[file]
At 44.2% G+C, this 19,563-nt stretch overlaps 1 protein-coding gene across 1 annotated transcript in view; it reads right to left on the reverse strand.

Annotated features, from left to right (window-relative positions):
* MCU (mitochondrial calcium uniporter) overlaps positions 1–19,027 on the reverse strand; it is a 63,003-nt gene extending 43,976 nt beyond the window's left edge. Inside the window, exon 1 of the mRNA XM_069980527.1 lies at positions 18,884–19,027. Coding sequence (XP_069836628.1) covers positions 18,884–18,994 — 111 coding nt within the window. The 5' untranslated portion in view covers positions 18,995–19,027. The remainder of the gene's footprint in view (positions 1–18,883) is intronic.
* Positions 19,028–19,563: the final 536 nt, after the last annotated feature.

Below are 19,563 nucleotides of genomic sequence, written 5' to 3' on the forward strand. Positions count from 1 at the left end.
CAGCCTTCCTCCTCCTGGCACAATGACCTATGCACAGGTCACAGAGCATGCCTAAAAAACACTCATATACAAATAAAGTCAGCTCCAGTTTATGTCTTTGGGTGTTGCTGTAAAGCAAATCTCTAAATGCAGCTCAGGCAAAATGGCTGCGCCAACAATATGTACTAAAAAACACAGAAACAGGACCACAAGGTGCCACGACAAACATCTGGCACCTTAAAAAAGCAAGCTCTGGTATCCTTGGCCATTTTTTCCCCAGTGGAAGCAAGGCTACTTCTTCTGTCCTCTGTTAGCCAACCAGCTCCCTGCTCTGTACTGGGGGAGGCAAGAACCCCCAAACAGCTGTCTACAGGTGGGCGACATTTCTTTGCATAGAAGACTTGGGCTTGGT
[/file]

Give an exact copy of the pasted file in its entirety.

At 44.2% G+C, this 19,563-nt stretch overlaps 1 protein-coding gene across 1 annotated transcript in view; it reads right to left on the reverse strand.

Annotated features, from left to right (window-relative positions):
* MCU (mitochondrial calcium uniporter) overlaps positions 1–19,027 on the reverse strand; it is a 63,003-nt gene extending 43,976 nt beyond the window's left edge. Inside the window, exon 1 of the mRNA XM_069980527.1 lies at positions 18,884–19,027. Coding sequence (XP_069836628.1) covers positions 18,884–18,994 — 111 coding nt within the window. The 5' untranslated portion in view covers positions 18,995–19,027. The remainder of the gene's footprint in view (positions 1–18,883) is intronic.
* Positions 19,028–19,563: the final 536 nt, after the last annotated feature.

Below are 19,563 nucleotides of genomic sequence, written 5' to 3' on the forward strand. Positions count from 1 at the left end.
CAGCCTTCCTCCTCCTGGCACAATGACCTATGCACAGGTCACAGAGCATGCCTAAAAAACACTCATATACAAATAAAGTCAGCTCCAGTTTATGTCTTTGGGTGTTGCTGTAAAGCAAATCTCTAAATGCAGCTCAGGCAAAATGGCTGCGCCAACAATATGTACTAAAAAACACAGAAACAGGACCACAAGGTGCCACGACAAACATCTGGCACCTTAAAAAAGCAAGCTCTGGTATCCTTGGCCATTTTTTCCCCAGTGGAAGCAAGGCTACTTCTTCTGTCCTCTGTTAGCCAACCAGCTCCCTGCTCTGTACTGGGGGAGGCAAGAACCCCCAAACAGCTGTCTACAGGTGGGCGACATTTCTTTGCATAGAAGACTTGGGCTTGGT